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Uveitis, Definition, Types, Causes, Symptoms, Diagnosis, Treatment, Complications, Prevention

Uveitis is inflammation that occurs in the uvea or the middle layer of the eye. This condition is characterized by one or both eyes that look very red because there are many veins in the uvea. Generally, uveitis is experienced by adults aged 20-50 years, but sometimes also experienced by children.

Types of Uveitis

The uvea is the middle layer of the inside of the eye consisting of the iris (iris), the lining of the blood vessels (choroid), and connective tissue between the iris and choroid (ciliary body). The uvea is located between the white part of the eye (sclera) and the back of the eye that captures light (retina).

Uveitis, Definition, Types, Causes, Symptoms, Diagnosis, Treatment, Complications, Prevention

Based on the location of inflammation, uveitis is divided into several types, namely:
  • Uveitis in the front uvea (iritis or anterior uveitis). Inflammation occurs in the iris.
  • Uveitis in the middle uvea (intermedia uveitis or cyclitis). Inflammation occurs between the iris and choroid.
  • Uveitis in the rear uvea (choroiditis or posterior uveitis). Inflammation occurs in the choroid region.
  • Uveitis in all uvea (panuveitis). Occurs when all uvea layers are inflamed.
Uveitis is also divided based on the length of time the patient has uveitis, namely:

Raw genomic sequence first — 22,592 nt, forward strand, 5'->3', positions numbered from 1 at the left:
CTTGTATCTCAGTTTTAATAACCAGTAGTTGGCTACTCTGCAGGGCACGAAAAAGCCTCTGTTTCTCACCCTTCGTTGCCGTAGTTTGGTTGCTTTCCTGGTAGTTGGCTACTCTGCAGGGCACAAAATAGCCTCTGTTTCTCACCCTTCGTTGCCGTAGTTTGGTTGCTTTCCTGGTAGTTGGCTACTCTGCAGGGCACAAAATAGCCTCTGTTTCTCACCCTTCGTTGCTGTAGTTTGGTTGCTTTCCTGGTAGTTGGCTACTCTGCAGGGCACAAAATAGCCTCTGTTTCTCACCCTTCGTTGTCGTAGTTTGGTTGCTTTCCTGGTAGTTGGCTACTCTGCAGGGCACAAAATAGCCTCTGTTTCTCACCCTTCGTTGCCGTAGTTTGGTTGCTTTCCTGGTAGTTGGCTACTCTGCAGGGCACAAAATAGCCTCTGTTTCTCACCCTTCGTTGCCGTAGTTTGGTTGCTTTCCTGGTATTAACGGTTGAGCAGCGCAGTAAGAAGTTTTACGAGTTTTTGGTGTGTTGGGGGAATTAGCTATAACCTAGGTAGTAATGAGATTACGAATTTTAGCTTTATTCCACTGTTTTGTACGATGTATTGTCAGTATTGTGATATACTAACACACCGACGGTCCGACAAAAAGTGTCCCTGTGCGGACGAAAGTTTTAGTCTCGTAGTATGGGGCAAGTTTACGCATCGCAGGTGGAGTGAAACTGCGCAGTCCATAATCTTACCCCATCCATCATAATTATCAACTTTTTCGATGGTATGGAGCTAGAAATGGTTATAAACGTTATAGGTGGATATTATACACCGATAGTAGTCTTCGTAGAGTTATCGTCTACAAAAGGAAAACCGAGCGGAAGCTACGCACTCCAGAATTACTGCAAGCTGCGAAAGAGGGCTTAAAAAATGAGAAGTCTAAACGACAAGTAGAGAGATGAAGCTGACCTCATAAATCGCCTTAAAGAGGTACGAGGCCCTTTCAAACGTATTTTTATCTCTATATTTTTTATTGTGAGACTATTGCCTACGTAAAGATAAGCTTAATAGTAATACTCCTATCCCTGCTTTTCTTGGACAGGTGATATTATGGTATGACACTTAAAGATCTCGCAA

• Acute uveitis, which is a type of uveitis that develops in a period of fewer than 3 months.
  • Chronic uveitis, when inflammation occurs continuously for more than 3 months.
Causes of Uveitis

Uveitis is often unknown and sometimes experienced by healthy people. However, most uveitis is associated with autoimmune disorders, namely the condition when the body's immune system attacks the body itself. Some autoimmune conditions associated with uveitis include:

  • Rheumatoid arthritis, which is joint inflammation.
  • Psoriasis, which is skin inflammation.
  • Ankylosing spondylitis, which is joint inflammation of the spine.
  • Sarcoidosis, which is inflammation that occurs in various parts of the body, such as the lungs, lymph nodes, eyes, and skin.
  • Kawasaki disease, which is inflammation of the blood vessel walls.
  • Ulcerative colitis, which is inflammation of the large intestine.
  • Crohn's Disease, which is inflammation that occurs in the digestive tract, starting from the mouth to the anus.

In addition, uveitis can also be caused by other things, such as:
  • Injury or eye surgery.
  • Eye cancer.
  • Infections which include:
    • Herpes.
    • Tuberculosis.
    • Toxoplasmosis.
    • Syphilis.
    • HIV / AIDS.
    • Histoplasmosis.
    • Exposure to toxins in the eyes.
    Uveitis symptoms
Symptoms of uveitis can appear suddenly or develop gradually over a period of several days. Uveitis symptoms include:
  • Pain around the eyes, especially when the eye is focusing on one thing or object.
  • Blurred vision.
  • Red eye.
  • Eyes become sensitive to light.
  • There is a small dot that blocks vision.
  • Narrowing the field of view, namely the ability to see objects that are located on the side.
Diagnosis of Uveitis